1970's school desk (Metal, Wood), Copper leaf
25 x 19 x 30.5”
I have a desire to explore the truth about Canada's colonial past. A truth which can be hard pill to swallow for some. A truth that speaks to genocide and a truth that is meant to fracture the fragile Canadian ego. This is a truth that, for a long time, been left out of the school books. An omission that has bred contempt and intolerance towards the First People for the sake of maintaining the charade of the Canadian Utopia.
This truth that poses a question: How do we challenge hate that is so deeply ingrained into the fabric of colonia/settlerl society that it has become invisible, that has become inherent?
At one point, "education" was the key to eradicating the Indian Problem_. A phrase coined by Duncan Campbell Scott. The Residential School and Indian Day School system was developed for the sole purpose of assimilating the First People into the colonial construct.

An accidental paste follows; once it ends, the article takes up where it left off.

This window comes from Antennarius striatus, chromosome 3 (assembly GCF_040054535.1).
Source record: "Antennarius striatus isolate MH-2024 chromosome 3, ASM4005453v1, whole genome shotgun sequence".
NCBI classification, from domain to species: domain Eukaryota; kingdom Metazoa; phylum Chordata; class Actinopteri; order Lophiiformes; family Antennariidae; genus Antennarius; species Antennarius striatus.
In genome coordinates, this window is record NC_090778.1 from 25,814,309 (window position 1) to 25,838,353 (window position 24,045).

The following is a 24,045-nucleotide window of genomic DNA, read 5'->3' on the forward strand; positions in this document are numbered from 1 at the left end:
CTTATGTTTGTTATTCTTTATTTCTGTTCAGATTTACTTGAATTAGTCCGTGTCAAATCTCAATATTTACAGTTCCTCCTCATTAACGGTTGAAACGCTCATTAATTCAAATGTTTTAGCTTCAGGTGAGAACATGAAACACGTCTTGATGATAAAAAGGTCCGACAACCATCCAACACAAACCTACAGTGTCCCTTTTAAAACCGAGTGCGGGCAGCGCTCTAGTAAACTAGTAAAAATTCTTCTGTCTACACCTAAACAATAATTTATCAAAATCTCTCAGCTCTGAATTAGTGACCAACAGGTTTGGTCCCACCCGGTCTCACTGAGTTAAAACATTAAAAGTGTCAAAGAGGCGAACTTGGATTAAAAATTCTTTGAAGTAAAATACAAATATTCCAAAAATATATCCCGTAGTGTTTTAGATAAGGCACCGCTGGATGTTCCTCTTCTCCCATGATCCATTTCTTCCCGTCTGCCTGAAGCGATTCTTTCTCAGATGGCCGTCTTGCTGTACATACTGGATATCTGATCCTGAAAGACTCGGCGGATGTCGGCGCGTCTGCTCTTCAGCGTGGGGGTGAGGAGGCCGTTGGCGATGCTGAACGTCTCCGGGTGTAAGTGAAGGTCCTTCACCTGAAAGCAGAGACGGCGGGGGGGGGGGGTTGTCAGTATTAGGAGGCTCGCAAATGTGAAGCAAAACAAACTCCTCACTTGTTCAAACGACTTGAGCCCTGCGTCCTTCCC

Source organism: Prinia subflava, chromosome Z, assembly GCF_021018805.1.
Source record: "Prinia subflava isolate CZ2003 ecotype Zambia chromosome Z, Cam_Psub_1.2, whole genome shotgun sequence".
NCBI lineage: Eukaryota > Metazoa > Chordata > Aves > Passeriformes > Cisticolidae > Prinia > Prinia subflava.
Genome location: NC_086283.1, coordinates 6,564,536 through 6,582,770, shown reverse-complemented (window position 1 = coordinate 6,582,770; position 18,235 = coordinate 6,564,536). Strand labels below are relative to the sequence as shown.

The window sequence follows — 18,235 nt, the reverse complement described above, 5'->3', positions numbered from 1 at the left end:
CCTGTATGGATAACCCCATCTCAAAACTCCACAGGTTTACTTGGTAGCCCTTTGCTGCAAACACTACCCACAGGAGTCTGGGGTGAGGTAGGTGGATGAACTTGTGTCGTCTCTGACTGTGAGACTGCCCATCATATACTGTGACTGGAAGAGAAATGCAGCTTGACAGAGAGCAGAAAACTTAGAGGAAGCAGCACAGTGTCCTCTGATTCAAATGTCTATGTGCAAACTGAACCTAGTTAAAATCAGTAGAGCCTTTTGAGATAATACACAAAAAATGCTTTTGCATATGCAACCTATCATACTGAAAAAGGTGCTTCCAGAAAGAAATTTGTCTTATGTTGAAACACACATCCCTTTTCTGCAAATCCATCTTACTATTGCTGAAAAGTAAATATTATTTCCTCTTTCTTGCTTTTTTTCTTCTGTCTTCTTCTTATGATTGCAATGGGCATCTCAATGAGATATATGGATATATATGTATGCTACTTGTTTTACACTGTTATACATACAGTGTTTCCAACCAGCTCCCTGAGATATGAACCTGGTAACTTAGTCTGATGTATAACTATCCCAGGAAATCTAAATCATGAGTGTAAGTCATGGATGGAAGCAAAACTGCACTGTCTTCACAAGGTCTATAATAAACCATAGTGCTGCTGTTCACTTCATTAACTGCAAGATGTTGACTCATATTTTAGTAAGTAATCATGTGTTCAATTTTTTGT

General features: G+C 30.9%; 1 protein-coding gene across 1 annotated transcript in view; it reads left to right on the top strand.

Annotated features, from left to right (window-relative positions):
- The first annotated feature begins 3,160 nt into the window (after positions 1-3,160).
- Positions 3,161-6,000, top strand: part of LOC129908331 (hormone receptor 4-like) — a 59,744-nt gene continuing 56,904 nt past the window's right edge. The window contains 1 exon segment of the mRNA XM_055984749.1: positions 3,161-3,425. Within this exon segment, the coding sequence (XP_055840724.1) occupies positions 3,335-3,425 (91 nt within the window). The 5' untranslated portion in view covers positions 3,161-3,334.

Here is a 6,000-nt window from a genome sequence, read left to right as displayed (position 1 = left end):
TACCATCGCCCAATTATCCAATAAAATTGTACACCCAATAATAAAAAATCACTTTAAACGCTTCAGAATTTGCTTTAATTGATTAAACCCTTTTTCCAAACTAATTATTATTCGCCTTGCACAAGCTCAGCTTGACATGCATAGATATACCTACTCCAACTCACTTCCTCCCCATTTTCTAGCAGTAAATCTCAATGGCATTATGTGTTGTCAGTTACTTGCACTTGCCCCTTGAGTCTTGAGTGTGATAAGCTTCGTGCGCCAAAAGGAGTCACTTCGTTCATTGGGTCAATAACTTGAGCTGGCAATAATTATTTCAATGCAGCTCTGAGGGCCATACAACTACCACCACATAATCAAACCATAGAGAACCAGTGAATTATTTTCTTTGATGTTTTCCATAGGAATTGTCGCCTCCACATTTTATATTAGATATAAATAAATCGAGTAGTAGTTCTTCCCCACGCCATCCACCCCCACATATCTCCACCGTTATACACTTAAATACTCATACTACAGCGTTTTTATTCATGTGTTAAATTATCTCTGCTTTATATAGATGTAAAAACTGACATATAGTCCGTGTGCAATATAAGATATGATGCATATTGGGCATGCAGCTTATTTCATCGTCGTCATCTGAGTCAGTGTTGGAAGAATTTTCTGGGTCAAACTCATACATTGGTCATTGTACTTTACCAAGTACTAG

When I was reflecting upon my grandmother's narrative for Leila's Desk (2013), a memory emerged of an experience in high school in the early 90s. Oddly enough, like my Grandmother’s experience, mine was also in grade 9. It was at the precipice of the Oka crisis, national daily news at the time. A boy in my class was running his mouth about “Indians”: The freeloader, the drunk, the dumb.
When I spoke up and asserted why I was offended by what he was saying, he perked up with bigoted delight: You're a chug!?